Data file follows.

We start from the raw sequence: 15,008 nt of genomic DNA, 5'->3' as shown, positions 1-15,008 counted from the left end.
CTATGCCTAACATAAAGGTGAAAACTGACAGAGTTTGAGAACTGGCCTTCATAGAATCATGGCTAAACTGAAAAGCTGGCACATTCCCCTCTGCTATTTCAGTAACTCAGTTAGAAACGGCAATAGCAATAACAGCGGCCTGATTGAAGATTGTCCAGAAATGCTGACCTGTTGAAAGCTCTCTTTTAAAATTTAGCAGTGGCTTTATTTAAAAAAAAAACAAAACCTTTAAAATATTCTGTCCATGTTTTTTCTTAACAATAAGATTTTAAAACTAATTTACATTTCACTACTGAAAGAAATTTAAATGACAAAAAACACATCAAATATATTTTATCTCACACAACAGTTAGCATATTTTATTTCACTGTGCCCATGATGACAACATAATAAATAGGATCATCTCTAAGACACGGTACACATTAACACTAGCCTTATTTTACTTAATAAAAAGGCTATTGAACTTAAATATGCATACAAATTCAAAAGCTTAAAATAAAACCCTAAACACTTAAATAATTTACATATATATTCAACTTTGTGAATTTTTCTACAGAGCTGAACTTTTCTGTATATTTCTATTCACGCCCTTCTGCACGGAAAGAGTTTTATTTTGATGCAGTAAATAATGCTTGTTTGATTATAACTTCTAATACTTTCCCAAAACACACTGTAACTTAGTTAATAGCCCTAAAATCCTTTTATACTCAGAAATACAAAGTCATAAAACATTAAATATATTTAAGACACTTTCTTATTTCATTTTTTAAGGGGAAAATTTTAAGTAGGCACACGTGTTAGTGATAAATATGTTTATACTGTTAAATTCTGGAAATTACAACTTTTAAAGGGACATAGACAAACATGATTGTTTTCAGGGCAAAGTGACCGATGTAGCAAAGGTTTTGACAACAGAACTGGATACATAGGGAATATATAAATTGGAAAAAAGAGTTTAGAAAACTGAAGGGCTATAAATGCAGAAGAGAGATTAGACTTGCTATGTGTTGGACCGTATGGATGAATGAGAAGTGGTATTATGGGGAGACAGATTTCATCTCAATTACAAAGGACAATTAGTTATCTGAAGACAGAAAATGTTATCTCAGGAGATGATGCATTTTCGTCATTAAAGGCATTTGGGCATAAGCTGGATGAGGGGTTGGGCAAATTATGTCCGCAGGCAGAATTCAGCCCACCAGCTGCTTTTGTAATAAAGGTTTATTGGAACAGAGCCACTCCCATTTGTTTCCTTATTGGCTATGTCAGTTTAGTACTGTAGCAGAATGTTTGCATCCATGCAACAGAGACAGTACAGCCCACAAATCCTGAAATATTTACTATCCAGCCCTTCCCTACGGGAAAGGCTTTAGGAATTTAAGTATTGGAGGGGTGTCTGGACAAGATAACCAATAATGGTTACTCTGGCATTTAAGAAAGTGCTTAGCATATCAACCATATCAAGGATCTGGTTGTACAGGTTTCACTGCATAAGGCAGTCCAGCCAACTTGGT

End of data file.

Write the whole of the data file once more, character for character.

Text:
We start from the raw sequence: 15,008 nt of genomic DNA, 5'->3' as shown, positions 1-15,008 counted from the left end.
CTATGCCTAACATAAAGGTGAAAACTGACAGAGTTTGAGAACTGGCCTTCATAGAATCATGGCTAAACTGAAAAGCTGGCACATTCCCCTCTGCTATTTCAGTAACTCAGTTAGAAACGGCAATAGCAATAACAGCGGCCTGATTGAAGATTGTCCAGAAATGCTGACCTGTTGAAAGCTCTCTTTTAAAATTTAGCAGTGGCTTTATTTAAAAAAAAAACAAAACCTTTAAAATATTCTGTCCATGTTTTTTCTTAACAATAAGATTTTAAAACTAATTTACATTTCACTACTGAAAGAAATTTAAATGACAAAAAACACATCAAATATATTTTATCTCACACAACAGTTAGCATATTTTATTTCACTGTGCCCATGATGACAACATAATAAATAGGATCATCTCTAAGACACGGTACACATTAACACTAGCCTTATTTTACTTAATAAAAAGGCTATTGAACTTAAATATGCATACAAATTCAAAAGCTTAAAATAAAACCCTAAACACTTAAATAATTTACATATATATTCAACTTTGTGAATTTTTCTACAGAGCTGAACTTTTCTGTATATTTCTATTCACGCCCTTCTGCACGGAAAGAGTTTTATTTTGATGCAGTAAATAATGCTTGTTTGATTATAACTTCTAATACTTTCCCAAAACACACTGTAACTTAGTTAATAGCCCTAAAATCCTTTTATACTCAGAAATACAAAGTCATAAAACATTAAATATATTTAAGACACTTTCTTATTTCATTTTTTAAGGGGAAAATTTTAAGTAGGCACACGTGTTAGTGATAAATATGTTTATACTGTTAAATTCTGGAAATTACAACTTTTAAAGGGACATAGACAAACATGATTGTTTTCAGGGCAAAGTGACCGATGTAGCAAAGGTTTTGACAACAGAACTGGATACATAGGGAATATATAAATTGGAAAAAAGAGTTTAGAAAACTGAAGGGCTATAAATGCAGAAGAGAGATTAGACTTGCTATGTGTTGGACCGTATGGATGAATGAGAAGTGGTATTATGGGGAGACAGATTTCATCTCAATTACAAAGGACAATTAGTTATCTGAAGACAGAAAATGTTATCTCAGGAGATGATGCATTTTCGTCATTAAAGGCATTTGGGCATAAGCTGGATGAGGGGTTGGGCAAATTATGTCCGCAGGCAGAATTCAGCCCACCAGCTGCTTTTGTAATAAAGGTTTATTGGAACAGAGCCACTCCCATTTGTTTCCTTATTGGCTATGTCAGTTTAGTACTGTAGCAGAATGTTTGCATCCATGCAACAGAGACAGTACAGCCCACAAATCCTGAAATATTTACTATCCAGCCCTTCCCTACGGGAAAGGCTTTAGGAATTTAAGTATTGGAGGGGTGTCTGGACAAGATAACCAATAATGGTTACTCTGGCATTTAAGAAAGTGCTTAGCATATCAACCATATCAAGGATCTGGTTGTACAGGTTTCACTGCATAAGGCAGTCCAGCCAACTTGGT